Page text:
At first, the idea of being vulnerable seems negative. You might even picture helpless and defenseless, like a bug wiggling on its back. Its legs finding only air.
Last year my writer’s group discussed vulnerability as the only way to be authentic in writing. Everyone says they want to read authentic writing, and see authentic posts…but what we want is more than a picture without makeup or someone telling a secret.
One of my critique partners recommended The Power of Vulnerability by Brené Brown because she said if you protected yourself–then you could neither let truth out, or love in.
Pretty bold statement, so I rented it from my library and listened to it. Then I did it again. It gave me the courage to finish my project after not writing for so long.
I think there’s truth to what my friend said, but it’s so hard in a shame culture to show the real you. A year later, I’m still thinking about how much we protect ourselves from things like unreturned love, shame and rejection in any form–even from family.
Since learning who God “really” is seems to be a theme for me right now, I’ve been thinking how vulnerable Jesus was when he walked the earth. He probably seemed weak to many of his generation. They didn’t want a sacrificial lamb, they wanted a king to lead a rebellion. I think he rarely, if ever, met people’s expectations or received acceptance.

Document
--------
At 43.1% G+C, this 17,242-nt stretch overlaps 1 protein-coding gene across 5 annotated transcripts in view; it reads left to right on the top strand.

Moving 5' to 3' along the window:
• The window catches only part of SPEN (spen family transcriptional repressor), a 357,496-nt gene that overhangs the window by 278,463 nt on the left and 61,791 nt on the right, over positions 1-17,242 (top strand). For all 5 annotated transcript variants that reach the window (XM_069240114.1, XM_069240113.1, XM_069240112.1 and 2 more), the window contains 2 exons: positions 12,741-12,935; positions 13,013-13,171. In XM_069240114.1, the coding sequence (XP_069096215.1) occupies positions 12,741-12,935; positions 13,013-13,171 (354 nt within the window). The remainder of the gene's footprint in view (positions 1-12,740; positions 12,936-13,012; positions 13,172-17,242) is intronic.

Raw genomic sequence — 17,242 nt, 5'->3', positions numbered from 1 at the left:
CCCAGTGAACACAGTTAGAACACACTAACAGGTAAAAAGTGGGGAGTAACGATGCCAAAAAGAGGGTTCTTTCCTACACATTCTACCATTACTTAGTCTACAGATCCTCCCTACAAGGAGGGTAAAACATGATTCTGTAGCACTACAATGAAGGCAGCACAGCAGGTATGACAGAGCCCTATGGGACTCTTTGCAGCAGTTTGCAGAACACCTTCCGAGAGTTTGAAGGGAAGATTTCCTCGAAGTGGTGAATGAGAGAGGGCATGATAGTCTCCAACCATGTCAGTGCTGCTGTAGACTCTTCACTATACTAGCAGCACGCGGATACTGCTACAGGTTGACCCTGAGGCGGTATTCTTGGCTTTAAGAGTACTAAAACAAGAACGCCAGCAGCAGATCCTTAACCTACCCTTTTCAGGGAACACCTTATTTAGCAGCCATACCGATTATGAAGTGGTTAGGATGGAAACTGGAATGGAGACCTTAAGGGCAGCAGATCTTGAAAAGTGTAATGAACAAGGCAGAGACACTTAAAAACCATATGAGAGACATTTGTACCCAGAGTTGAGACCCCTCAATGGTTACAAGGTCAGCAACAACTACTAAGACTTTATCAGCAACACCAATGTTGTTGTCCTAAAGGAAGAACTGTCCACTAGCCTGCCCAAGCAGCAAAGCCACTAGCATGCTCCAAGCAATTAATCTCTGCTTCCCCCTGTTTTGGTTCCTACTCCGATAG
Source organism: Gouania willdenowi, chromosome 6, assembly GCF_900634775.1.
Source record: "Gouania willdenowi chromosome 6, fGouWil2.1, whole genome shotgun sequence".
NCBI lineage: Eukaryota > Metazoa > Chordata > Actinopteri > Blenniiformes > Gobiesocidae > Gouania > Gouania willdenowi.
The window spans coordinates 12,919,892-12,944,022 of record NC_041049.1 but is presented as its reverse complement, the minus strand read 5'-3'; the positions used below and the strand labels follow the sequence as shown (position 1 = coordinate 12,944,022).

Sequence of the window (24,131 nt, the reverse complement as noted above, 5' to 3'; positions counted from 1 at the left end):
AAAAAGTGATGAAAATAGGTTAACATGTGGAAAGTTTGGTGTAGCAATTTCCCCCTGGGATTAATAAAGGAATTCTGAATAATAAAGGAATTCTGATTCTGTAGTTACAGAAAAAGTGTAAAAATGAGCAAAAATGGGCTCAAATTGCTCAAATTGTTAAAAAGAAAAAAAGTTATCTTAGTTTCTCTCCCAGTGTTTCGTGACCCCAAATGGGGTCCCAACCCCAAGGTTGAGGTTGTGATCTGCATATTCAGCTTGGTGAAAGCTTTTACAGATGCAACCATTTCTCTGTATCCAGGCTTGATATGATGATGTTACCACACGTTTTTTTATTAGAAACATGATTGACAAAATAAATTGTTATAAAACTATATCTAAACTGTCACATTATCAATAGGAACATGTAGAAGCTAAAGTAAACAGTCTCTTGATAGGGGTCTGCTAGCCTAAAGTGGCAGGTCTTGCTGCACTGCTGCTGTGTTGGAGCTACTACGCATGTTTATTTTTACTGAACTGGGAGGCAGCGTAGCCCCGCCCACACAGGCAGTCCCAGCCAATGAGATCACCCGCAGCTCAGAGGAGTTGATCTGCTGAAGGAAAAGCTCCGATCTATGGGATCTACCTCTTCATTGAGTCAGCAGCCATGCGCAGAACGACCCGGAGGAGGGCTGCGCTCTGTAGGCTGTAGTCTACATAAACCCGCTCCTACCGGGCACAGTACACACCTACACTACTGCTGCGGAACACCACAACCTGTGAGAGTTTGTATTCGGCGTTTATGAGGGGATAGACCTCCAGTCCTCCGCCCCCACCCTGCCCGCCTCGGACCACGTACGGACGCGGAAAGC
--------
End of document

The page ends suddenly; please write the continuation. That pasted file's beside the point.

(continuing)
Imagine what his life would have been like with people always looking down on him. Surely no one ever forgot that the dates didn’t match up from his parent’s marriage to his birth. Shame. He was counter culture in every way, but it wasn’t cool like it is now. Even his mother and brothers came to get him to stop him from speaking. Shame. He lived his entire life never receiving validation from a friend, coworker or family member. Even his closest friends were confounded by him. Shame.
I don’t believe he took on shame, he knew how to find all his worth from God. However, he went to the cross more naked than we can understand because at that point even God turned away. Rejection. He did it all with the risk that his love would be the painful unrequited kind.
And it usually is. Unrequited.
I have never known anyone that vulnerable. Maybe because, when you think about it, it requires a profound amount of strength to be truly vulnerable.
As modern day Christians, we are more like the zealots of Jesus’ time. We still want to represent a conquering hero. We don’t want shame, or rejection.
We want to convince people with the power of our arguments and the might of our convictions. We demand agreement and validation, even though Christ said the new law was to love.
He will come back in fearful, righteous power, as a lion brandishing a sword. But I’d like to suggest that we are not in the era of conquering yet.
What do you think?